I used to have both my to-do-etc notebook and a sketchbook. I never had the one I wanted handy. So I said to heck with the cost, and bought a GOOD sketchbook and use that as my “everything” journal. I write lists, take notes at SAQA (Studio Art Quilt Associates) meetings, suss out ideas for quilts, and sometimes even sketch or paint in it! Now I will start filling in the circles with words, quotes, ideas, images/sketches, may fill the white backgrounds with ink textures…we shall see!

So that’s what I’ve been doing…along with quilting. What about you? And here’s an end of the day/blogpost dog walks photo from yesterday:

Sunset from the bottom of our driveway.

Moments, Hours, Days, Autumn, a Book of Hours

Sunday, December 23rd, 2018

Happy Solstice to one and all…at last the days no longer get shorter! To celebrate and as a Christmas gift (whether you celebrate it or not, it’s a gift of the season) to one and all, I thought I’d share a video I recently uploaded and just shared with those on my Newsletter List. (To sign up for the newsletter, go to my home page and fill in the blanks—about once a month I’ll pop in with this ‘n that.)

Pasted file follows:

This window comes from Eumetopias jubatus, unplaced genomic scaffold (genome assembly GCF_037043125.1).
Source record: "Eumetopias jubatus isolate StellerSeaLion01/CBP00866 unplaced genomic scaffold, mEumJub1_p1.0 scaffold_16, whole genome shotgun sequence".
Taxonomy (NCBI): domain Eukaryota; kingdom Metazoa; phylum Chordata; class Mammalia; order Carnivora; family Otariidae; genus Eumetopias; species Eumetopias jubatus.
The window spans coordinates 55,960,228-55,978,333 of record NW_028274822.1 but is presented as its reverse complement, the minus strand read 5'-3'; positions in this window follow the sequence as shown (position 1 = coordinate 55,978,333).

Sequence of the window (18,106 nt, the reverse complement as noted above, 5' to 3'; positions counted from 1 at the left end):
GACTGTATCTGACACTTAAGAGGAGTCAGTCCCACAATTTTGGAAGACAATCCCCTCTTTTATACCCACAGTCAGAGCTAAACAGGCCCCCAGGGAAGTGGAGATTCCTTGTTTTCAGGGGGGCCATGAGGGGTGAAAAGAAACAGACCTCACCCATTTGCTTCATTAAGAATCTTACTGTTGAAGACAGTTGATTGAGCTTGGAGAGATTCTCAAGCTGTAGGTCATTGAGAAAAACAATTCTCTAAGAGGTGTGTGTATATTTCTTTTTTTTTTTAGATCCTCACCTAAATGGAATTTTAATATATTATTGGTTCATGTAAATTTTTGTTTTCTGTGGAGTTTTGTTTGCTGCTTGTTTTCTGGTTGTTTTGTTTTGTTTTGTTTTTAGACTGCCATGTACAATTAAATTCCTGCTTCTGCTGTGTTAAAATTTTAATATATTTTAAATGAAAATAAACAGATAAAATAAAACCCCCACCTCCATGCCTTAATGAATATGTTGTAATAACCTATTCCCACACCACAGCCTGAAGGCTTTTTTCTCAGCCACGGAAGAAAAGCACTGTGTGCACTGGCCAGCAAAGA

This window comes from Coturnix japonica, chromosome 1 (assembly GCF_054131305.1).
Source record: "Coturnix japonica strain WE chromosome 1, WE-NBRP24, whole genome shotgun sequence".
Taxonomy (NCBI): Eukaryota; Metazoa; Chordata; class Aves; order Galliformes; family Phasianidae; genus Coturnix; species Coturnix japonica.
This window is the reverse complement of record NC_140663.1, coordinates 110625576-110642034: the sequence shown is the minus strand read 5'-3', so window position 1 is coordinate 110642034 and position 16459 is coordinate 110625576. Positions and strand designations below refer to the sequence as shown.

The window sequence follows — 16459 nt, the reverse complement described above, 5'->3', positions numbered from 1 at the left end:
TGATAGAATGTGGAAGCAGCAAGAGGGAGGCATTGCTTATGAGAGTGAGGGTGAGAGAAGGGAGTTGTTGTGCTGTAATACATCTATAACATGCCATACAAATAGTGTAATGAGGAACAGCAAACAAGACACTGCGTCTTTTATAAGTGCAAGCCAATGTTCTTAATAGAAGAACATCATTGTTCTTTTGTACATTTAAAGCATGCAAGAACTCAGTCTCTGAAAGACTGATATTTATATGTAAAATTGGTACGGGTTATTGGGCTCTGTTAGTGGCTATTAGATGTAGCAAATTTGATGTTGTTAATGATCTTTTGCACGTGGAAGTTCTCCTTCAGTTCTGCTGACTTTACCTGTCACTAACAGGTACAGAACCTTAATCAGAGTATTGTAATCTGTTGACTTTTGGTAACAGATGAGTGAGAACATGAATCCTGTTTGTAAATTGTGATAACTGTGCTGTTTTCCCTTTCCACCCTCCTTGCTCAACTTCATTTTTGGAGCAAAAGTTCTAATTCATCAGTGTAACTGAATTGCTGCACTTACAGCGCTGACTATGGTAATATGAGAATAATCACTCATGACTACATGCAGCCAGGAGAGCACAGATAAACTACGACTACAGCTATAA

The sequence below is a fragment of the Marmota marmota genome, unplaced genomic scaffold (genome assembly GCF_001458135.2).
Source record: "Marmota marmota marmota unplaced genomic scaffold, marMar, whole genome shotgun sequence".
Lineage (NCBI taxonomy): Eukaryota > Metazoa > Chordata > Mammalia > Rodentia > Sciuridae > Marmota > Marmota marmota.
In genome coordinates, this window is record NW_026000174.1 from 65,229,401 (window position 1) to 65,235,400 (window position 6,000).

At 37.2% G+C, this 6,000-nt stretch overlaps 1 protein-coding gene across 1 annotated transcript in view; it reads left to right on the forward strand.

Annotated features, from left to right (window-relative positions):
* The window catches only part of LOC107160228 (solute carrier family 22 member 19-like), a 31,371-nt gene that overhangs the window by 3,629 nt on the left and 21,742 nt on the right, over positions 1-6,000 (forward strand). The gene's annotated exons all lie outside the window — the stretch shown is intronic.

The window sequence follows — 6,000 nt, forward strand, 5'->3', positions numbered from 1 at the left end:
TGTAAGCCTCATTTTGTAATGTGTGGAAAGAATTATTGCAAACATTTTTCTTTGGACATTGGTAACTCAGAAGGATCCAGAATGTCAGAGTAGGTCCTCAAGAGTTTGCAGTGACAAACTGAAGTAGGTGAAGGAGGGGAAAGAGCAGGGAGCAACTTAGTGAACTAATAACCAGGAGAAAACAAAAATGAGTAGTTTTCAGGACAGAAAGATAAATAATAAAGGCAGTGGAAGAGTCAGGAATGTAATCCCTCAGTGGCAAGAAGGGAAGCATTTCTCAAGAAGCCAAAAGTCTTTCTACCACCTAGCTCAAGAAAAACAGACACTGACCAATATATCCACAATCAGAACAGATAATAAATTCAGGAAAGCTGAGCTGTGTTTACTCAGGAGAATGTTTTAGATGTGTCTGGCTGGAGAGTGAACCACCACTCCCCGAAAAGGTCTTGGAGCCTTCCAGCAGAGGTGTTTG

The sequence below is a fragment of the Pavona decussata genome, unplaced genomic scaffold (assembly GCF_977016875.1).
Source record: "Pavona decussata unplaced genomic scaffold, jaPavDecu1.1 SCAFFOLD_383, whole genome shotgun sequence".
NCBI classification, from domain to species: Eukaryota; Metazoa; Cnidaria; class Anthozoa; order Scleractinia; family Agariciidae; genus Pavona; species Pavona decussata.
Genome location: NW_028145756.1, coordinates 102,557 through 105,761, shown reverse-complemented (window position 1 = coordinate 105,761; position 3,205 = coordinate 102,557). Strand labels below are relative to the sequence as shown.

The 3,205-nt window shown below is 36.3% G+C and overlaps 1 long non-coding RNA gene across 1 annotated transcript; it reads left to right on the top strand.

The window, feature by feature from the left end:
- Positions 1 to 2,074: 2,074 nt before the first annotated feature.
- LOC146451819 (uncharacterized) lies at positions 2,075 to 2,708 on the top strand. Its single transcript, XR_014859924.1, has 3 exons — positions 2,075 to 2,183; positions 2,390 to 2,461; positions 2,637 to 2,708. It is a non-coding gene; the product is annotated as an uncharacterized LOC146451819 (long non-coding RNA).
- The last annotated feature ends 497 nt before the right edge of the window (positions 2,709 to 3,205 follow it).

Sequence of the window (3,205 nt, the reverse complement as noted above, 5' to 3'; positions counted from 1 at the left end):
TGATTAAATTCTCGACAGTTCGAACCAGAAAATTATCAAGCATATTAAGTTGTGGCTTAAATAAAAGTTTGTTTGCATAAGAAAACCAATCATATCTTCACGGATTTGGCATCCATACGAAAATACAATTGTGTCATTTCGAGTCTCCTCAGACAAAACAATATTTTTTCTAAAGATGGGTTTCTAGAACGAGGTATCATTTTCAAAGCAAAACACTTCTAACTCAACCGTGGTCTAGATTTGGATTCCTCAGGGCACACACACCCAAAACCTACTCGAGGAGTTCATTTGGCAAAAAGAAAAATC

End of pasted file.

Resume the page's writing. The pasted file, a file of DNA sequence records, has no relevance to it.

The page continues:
Those who follow me on Facebook (here) will recognize this pond and view which is down the driveway and onto Ludwig Road, between two neighbors’ houses.

Recently, I’ve been taking some journaling and watercolor classes. Then, the Mid Coast (Maine) Book Arts group had an exhibit at the Camden Public Library. I was inspired by a book of hours on display, so BFF Kathy D. and I decided to make our own small accordion books. Below the still photo you’ll see my a video tour of the book, which I have titled “moments hours days autumn” to chronicle my life this past Autumn.

Beginning at 3:11 a.m. through to my evening ritual of sitting in my chair near my hubby’s chair, with the dog and a pile of books. You can see still shots of each page in my new Mixed Media gallery.